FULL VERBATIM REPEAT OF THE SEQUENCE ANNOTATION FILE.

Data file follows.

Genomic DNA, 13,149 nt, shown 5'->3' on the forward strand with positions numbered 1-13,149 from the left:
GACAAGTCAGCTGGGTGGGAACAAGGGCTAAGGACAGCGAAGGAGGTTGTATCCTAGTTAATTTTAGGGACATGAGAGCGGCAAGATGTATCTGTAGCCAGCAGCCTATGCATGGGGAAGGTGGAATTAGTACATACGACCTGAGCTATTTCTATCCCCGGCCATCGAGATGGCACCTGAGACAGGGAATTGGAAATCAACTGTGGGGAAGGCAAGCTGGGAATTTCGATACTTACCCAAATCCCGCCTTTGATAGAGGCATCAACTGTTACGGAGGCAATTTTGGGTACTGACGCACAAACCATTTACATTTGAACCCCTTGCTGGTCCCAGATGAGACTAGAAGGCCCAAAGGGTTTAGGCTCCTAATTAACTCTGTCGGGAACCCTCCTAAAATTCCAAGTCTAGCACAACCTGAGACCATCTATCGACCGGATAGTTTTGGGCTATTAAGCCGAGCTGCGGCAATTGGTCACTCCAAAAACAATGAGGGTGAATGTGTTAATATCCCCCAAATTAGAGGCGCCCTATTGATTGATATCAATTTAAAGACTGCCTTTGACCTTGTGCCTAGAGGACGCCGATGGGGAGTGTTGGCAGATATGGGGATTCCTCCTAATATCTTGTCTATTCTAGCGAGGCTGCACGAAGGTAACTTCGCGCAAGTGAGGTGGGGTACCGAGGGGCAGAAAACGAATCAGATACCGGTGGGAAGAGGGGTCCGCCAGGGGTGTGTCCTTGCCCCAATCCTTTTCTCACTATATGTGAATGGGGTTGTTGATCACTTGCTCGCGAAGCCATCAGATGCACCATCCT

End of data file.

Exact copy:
Genomic DNA, 13,149 nt, shown 5'->3' on the forward strand with positions numbered 1-13,149 from the left:
GACAAGTCAGCTGGGTGGGAACAAGGGCTAAGGACAGCGAAGGAGGTTGTATCCTAGTTAATTTTAGGGACATGAGAGCGGCAAGATGTATCTGTAGCCAGCAGCCTATGCATGGGGAAGGTGGAATTAGTACATACGACCTGAGCTATTTCTATCCCCGGCCATCGAGATGGCACCTGAGACAGGGAATTGGAAATCAACTGTGGGGAAGGCAAGCTGGGAATTTCGATACTTACCCAAATCCCGCCTTTGATAGAGGCATCAACTGTTACGGAGGCAATTTTGGGTACTGACGCACAAACCATTTACATTTGAACCCCTTGCTGGTCCCAGATGAGACTAGAAGGCCCAAAGGGTTTAGGCTCCTAATTAACTCTGTCGGGAACCCTCCTAAAATTCCAAGTCTAGCACAACCTGAGACCATCTATCGACCGGATAGTTTTGGGCTATTAAGCCGAGCTGCGGCAATTGGTCACTCCAAAAACAATGAGGGTGAATGTGTTAATATCCCCCAAATTAGAGGCGCCCTATTGATTGATATCAATTTAAAGACTGCCTTTGACCTTGTGCCTAGAGGACGCCGATGGGGAGTGTTGGCAGATATGGGGATTCCTCCTAATATCTTGTCTATTCTAGCGAGGCTGCACGAAGGTAACTTCGCGCAAGTGAGGTGGGGTACCGAGGGGCAGAAAACGAATCAGATACCGGTGGGAAGAGGGGTCCGCCAGGGGTGTGTCCTTGCCCCAATCCTTTTCTCACTATATGTGAATGGGGTTGTTGATCACTTGCTCGCGAAGCCATCAGATGCACCATCCT